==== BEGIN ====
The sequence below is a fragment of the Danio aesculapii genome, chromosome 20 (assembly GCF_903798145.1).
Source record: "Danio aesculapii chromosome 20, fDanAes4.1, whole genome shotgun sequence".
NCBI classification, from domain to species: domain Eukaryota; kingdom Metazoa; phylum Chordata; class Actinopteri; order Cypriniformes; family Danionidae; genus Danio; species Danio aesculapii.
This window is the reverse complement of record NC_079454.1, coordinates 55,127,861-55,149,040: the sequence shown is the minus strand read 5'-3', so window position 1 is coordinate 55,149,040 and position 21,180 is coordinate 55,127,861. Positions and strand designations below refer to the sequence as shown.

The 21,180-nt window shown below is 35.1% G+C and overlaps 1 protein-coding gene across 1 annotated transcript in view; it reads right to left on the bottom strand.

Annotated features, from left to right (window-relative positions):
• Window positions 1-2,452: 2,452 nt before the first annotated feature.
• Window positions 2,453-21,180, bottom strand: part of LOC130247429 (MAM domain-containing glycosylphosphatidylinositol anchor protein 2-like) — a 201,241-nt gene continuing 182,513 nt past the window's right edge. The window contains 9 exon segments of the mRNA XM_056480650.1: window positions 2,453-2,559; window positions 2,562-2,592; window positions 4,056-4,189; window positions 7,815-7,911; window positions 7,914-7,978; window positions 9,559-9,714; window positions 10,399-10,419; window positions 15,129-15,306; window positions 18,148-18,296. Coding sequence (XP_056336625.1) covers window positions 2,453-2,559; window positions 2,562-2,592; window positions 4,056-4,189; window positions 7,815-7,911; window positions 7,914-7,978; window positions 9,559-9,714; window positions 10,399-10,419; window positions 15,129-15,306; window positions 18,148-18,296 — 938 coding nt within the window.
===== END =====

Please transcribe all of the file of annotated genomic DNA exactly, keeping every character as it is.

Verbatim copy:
The sequence below is a fragment of the Danio aesculapii genome, chromosome 20 (assembly GCF_903798145.1).
Source record: "Danio aesculapii chromosome 20, fDanAes4.1, whole genome shotgun sequence".
NCBI classification, from domain to species: domain Eukaryota; kingdom Metazoa; phylum Chordata; class Actinopteri; order Cypriniformes; family Danionidae; genus Danio; species Danio aesculapii.
This window is the reverse complement of record NC_079454.1, coordinates 55,127,861-55,149,040: the sequence shown is the minus strand read 5'-3', so window position 1 is coordinate 55,149,040 and position 21,180 is coordinate 55,127,861. Positions and strand designations below refer to the sequence as shown.

The 21,180-nt window shown below is 35.1% G+C and overlaps 1 protein-coding gene across 1 annotated transcript in view; it reads right to left on the bottom strand.

Annotated features, from left to right (window-relative positions):
• Window positions 1-2,452: 2,452 nt before the first annotated feature.
• Window positions 2,453-21,180, bottom strand: part of LOC130247429 (MAM domain-containing glycosylphosphatidylinositol anchor protein 2-like) — a 201,241-nt gene continuing 182,513 nt past the window's right edge. The window contains 9 exon segments of the mRNA XM_056480650.1: window positions 2,453-2,559; window positions 2,562-2,592; window positions 4,056-4,189; window positions 7,815-7,911; window positions 7,914-7,978; window positions 9,559-9,714; window positions 10,399-10,419; window positions 15,129-15,306; window positions 18,148-18,296. Coding sequence (XP_056336625.1) covers window positions 2,453-2,559; window positions 2,562-2,592; window positions 4,056-4,189; window positions 7,815-7,911; window positions 7,914-7,978; window positions 9,559-9,714; window positions 10,399-10,419; window positions 15,129-15,306; window positions 18,148-18,296 — 938 coding nt within the window.